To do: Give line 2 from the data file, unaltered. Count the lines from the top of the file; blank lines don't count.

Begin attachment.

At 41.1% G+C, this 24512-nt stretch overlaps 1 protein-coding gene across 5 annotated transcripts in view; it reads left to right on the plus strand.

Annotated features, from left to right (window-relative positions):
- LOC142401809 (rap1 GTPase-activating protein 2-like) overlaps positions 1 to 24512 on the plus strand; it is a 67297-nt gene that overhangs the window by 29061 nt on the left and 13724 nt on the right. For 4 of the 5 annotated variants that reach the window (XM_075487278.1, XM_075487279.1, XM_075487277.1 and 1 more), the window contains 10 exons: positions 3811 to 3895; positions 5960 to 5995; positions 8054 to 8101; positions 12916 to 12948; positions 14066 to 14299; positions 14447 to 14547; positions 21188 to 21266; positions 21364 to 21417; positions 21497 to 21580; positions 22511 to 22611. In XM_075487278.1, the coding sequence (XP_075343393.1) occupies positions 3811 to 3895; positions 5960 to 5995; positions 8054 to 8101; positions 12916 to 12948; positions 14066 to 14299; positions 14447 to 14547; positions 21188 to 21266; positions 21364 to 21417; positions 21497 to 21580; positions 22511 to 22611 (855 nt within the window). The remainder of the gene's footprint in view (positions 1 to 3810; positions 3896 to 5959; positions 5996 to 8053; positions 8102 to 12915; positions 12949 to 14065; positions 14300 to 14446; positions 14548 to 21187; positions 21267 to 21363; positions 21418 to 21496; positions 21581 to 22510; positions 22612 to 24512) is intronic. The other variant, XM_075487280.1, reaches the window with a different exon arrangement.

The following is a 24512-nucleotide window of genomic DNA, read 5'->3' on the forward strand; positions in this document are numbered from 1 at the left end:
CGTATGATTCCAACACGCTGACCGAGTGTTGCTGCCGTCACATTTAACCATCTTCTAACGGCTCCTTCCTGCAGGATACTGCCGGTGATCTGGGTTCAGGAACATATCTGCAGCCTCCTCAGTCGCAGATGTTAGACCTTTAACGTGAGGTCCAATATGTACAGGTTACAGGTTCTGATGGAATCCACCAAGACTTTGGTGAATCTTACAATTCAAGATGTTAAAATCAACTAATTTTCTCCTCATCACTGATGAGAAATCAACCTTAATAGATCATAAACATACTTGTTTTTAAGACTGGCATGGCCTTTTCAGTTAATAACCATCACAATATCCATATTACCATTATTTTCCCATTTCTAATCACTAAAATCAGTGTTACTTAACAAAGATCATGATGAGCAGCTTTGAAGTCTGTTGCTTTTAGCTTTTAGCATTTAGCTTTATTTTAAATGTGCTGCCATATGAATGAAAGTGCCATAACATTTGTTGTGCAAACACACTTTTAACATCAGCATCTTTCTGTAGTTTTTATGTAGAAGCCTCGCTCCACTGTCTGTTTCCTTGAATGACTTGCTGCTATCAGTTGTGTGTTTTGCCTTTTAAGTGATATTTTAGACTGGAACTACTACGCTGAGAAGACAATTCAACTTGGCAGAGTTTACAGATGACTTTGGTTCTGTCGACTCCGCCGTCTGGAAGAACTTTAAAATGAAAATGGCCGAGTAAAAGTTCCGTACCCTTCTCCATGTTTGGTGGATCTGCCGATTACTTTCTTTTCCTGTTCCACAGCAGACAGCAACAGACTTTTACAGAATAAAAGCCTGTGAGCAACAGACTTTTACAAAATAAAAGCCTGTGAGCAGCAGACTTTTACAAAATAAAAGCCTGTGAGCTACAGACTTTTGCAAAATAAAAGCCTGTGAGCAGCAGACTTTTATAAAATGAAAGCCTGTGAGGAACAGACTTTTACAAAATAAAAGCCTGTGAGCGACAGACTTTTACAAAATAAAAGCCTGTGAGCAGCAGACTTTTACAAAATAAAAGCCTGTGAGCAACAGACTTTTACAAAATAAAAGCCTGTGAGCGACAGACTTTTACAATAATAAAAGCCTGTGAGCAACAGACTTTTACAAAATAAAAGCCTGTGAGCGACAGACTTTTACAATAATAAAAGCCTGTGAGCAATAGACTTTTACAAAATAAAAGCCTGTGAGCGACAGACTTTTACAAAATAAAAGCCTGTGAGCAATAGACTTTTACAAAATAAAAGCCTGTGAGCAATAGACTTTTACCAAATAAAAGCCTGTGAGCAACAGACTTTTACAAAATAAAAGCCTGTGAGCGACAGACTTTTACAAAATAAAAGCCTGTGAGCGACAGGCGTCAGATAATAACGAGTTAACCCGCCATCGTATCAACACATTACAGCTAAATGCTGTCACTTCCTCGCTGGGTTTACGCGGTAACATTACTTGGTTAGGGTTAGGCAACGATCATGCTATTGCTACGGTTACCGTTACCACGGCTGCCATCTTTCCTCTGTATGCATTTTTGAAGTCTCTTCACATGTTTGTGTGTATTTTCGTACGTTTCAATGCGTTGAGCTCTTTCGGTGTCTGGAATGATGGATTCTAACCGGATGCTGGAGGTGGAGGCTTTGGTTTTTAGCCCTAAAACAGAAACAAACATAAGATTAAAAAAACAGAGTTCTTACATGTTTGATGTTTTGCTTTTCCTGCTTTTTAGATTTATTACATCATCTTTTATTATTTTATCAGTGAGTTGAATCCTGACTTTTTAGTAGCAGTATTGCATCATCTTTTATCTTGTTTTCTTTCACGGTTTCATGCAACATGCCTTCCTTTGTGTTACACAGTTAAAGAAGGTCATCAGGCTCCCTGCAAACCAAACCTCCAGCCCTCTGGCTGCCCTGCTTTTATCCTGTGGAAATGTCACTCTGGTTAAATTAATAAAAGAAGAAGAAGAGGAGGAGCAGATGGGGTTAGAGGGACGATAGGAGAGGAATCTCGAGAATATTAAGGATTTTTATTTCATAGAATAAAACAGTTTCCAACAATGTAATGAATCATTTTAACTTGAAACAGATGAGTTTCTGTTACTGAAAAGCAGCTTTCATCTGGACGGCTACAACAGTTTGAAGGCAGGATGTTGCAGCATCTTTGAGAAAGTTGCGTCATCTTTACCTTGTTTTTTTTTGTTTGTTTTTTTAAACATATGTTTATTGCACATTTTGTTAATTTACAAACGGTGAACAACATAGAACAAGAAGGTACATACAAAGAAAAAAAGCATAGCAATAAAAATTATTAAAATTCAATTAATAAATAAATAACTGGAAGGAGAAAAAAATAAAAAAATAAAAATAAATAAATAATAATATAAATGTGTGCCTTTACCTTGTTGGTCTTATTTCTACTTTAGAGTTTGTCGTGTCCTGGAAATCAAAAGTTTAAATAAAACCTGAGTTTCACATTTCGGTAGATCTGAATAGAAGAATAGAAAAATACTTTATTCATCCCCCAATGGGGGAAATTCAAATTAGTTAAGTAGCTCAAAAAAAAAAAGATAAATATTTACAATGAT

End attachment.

Annotated features, from left to right (window-relative positions):